That evening, the evening of June 6, we could still see out over the ocean from some of the places we were at. We saw thisit looked like a bath of locusts coming in from England, and it was planes with gliders and more paratroopers. They dropped right above us and landed close to us. It was quite a spectacular sight to see these gliders come down right over your head and watch bullets going through em. Some crashed, and I thought I saw one crash that had a jeep in it, and men were sitting in front and the jeep just went through em, killed em all. But it was quite a spectacular scene, to be sitting on the ground and be watching a paratrooper come down and see bullets going through his body.
MH: How close were the Germans to you?
EJ: (laughs) We didnt know they were all around us. It was like a madhouse. There were Germans all around and there were Americans all around. And the Germans were more confused than the Americans were. Thats one of the reasons that we come out on top. Incidentally, many of these Germans were Ukrainians and people whod been almost impressed in the German Army, been captured and then given their so-called freedom if theyd come and fight for Germany. They surrendered very easily.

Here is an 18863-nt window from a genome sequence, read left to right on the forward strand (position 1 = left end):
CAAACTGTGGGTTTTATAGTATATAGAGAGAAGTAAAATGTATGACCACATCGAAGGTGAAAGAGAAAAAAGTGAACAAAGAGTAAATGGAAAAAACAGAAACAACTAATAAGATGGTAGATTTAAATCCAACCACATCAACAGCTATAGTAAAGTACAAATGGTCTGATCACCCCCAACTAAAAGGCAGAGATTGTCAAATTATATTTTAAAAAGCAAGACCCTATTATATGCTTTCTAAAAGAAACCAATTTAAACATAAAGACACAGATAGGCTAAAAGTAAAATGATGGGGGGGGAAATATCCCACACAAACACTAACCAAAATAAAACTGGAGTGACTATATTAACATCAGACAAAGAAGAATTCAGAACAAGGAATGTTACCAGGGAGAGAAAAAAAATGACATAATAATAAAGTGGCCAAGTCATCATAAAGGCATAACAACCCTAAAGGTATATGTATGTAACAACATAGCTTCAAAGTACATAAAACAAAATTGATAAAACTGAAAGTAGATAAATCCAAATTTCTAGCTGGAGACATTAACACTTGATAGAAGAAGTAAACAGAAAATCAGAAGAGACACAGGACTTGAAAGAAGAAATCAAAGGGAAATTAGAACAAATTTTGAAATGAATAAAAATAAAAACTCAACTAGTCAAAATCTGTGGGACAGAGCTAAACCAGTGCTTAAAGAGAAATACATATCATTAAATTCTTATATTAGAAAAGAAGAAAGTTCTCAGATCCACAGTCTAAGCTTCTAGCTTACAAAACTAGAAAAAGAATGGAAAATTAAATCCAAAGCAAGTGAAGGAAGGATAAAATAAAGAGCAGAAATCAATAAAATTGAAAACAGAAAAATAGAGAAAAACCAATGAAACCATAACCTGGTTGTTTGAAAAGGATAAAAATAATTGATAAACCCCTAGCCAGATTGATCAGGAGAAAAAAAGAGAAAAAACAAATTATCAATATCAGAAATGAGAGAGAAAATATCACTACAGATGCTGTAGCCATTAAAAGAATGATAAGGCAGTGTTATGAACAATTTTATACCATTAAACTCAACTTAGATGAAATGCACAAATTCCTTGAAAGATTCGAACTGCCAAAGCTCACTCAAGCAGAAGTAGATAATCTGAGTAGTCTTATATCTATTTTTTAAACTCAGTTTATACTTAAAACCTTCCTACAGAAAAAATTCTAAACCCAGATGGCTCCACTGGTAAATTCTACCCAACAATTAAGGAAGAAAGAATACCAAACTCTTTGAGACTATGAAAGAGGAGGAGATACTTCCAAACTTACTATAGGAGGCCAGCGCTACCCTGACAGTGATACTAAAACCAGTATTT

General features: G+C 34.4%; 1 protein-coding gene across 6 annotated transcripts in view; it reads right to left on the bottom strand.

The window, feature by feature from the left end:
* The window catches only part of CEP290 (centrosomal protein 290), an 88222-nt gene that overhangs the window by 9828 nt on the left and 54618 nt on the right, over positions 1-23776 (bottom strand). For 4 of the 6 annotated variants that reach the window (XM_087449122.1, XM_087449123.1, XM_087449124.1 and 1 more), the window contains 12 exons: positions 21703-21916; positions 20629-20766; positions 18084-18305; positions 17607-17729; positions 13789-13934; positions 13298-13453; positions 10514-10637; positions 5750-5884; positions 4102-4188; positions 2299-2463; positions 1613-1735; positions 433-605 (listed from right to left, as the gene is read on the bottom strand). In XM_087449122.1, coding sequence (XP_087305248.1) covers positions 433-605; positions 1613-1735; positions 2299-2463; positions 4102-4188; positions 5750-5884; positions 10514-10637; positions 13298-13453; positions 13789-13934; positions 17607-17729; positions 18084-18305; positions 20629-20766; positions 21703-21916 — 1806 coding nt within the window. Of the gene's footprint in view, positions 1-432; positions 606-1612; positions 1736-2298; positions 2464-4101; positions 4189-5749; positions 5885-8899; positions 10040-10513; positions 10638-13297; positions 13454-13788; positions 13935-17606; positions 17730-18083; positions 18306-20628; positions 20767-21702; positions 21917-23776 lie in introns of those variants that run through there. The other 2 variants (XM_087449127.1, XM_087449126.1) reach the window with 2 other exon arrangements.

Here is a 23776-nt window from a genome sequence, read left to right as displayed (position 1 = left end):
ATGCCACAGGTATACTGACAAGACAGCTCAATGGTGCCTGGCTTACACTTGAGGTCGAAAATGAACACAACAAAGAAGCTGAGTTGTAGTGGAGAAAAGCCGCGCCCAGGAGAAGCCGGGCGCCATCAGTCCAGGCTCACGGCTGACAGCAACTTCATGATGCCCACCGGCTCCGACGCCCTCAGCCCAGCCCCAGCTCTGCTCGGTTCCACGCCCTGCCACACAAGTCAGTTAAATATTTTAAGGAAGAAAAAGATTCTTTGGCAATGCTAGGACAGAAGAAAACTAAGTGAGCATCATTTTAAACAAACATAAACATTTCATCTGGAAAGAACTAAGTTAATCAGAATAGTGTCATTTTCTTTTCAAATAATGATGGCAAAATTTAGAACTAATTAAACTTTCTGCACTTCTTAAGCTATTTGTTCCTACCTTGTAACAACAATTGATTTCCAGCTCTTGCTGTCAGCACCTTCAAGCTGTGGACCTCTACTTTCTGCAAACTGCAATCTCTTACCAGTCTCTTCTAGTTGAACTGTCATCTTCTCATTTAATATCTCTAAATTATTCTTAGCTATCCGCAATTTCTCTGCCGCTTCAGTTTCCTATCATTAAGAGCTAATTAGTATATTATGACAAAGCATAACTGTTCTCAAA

MH: So, what happens in the next couple of months?
EJ: Okay, next couple of months, our jobwe were 7th Corps troops, actually, Army troops assigned to 7th Corps. We wore the 1st Army patch and the 7th Corps patch, and the 7th Corps would assign us wherever there was a push or wherever we were needed. As a consequence, we got into an awful lot of combat, much more than many combat engineers would get into.
MH: Just out of curiosity, which patch do you wear on which shoulder?
EJ: You know, I dont recall which shoulder, but I believe it was on the left shoulder, the
MH: The 7th Corps?
EJ: the Corps, and on the right shoulder the Army. But we were always assigned to a division that was attacking or doing something, normally to build bridges or to blast installations, German installations, or build roads or repair roads. But always close to the combat situation.
MH: Were you ever wounded during the war?
EJ: Oh, I got several pieces of shrapnel but I never reported it. In fact, I really regretted it, because I got three pieces of shrapnel, but they were small. And I could have got a Purple Heart for each of em.